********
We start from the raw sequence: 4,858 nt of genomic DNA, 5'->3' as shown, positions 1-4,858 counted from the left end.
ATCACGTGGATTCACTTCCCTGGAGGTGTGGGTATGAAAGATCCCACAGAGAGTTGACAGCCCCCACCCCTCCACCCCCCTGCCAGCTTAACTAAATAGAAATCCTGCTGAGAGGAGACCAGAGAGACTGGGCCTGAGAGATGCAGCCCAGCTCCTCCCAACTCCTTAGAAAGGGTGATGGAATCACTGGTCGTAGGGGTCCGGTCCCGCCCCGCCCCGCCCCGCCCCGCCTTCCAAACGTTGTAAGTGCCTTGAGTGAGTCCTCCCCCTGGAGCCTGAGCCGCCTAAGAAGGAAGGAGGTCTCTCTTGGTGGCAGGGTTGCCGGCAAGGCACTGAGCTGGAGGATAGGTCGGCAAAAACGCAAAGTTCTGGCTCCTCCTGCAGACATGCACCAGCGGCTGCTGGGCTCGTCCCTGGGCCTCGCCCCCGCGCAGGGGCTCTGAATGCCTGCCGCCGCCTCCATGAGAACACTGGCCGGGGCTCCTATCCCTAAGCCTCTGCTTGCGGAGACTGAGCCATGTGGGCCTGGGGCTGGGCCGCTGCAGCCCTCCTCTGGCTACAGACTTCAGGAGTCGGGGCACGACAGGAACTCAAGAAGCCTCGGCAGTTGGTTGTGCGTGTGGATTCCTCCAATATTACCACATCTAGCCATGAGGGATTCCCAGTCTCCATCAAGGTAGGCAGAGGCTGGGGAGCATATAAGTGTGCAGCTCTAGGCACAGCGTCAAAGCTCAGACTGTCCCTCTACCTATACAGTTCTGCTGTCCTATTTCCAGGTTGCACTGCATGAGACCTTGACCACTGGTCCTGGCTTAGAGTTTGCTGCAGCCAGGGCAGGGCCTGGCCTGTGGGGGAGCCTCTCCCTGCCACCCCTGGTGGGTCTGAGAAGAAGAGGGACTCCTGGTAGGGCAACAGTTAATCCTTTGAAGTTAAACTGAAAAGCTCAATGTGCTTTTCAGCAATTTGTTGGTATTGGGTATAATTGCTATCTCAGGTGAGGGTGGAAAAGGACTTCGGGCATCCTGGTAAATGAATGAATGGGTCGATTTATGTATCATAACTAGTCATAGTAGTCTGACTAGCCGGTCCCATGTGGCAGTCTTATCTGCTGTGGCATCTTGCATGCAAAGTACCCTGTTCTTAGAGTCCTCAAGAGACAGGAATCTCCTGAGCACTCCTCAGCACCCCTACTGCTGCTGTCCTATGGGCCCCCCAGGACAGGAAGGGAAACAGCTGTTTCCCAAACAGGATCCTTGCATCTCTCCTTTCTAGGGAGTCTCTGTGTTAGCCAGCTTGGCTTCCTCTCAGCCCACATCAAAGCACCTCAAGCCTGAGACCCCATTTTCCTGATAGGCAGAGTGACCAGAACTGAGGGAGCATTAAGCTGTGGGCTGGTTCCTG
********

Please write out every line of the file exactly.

We start from the raw sequence: 4,858 nt of genomic DNA, 5'->3' as shown, positions 1-4,858 counted from the left end.
ATCACGTGGATTCACTTCCCTGGAGGTGTGGGTATGAAAGATCCCACAGAGAGTTGACAGCCCCCACCCCTCCACCCCCCTGCCAGCTTAACTAAATAGAAATCCTGCTGAGAGGAGACCAGAGAGACTGGGCCTGAGAGATGCAGCCCAGCTCCTCCCAACTCCTTAGAAAGGGTGATGGAATCACTGGTCGTAGGGGTCCGGTCCCGCCCCGCCCCGCCCCGCCCCGCCTTCCAAACGTTGTAAGTGCCTTGAGTGAGTCCTCCCCCTGGAGCCTGAGCCGCCTAAGAAGGAAGGAGGTCTCTCTTGGTGGCAGGGTTGCCGGCAAGGCACTGAGCTGGAGGATAGGTCGGCAAAAACGCAAAGTTCTGGCTCCTCCTGCAGACATGCACCAGCGGCTGCTGGGCTCGTCCCTGGGCCTCGCCCCCGCGCAGGGGCTCTGAATGCCTGCCGCCGCCTCCATGAGAACACTGGCCGGGGCTCCTATCCCTAAGCCTCTGCTTGCGGAGACTGAGCCATGTGGGCCTGGGGCTGGGCCGCTGCAGCCCTCCTCTGGCTACAGACTTCAGGAGTCGGGGCACGACAGGAACTCAAGAAGCCTCGGCAGTTGGTTGTGCGTGTGGATTCCTCCAATATTACCACATCTAGCCATGAGGGATTCCCAGTCTCCATCAAGGTAGGCAGAGGCTGGGGAGCATATAAGTGTGCAGCTCTAGGCACAGCGTCAAAGCTCAGACTGTCCCTCTACCTATACAGTTCTGCTGTCCTATTTCCAGGTTGCACTGCATGAGACCTTGACCACTGGTCCTGGCTTAGAGTTTGCTGCAGCCAGGGCAGGGCCTGGCCTGTGGGGGAGCCTCTCCCTGCCACCCCTGGTGGGTCTGAGAAGAAGAGGGACTCCTGGTAGGGCAACAGTTAATCCTTTGAAGTTAAACTGAAAAGCTCAATGTGCTTTTCAGCAATTTGTTGGTATTGGGTATAATTGCTATCTCAGGTGAGGGTGGAAAAGGACTTCGGGCATCCTGGTAAATGAATGAATGGGTCGATTTATGTATCATAACTAGTCATAGTAGTCTGACTAGCCGGTCCCATGTGGCAGTCTTATCTGCTGTGGCATCTTGCATGCAAAGTACCCTGTTCTTAGAGTCCTCAAGAGACAGGAATCTCCTGAGCACTCCTCAGCACCCCTACTGCTGCTGTCCTATGGGCCCCCCAGGACAGGAAGGGAAACAGCTGTTTCCCAAACAGGATCCTTGCATCTCTCCTTTCTAGGGAGTCTCTGTGTTAGCCAGCTTGGCTTCCTCTCAGCCCACATCAAAGCACCTCAAGCCTGAGACCCCATTTTCCTGATAGGCAGAGTGACCAGAACTGAGGGAGCATTAAGCTGTGGGCTGGTTCCTG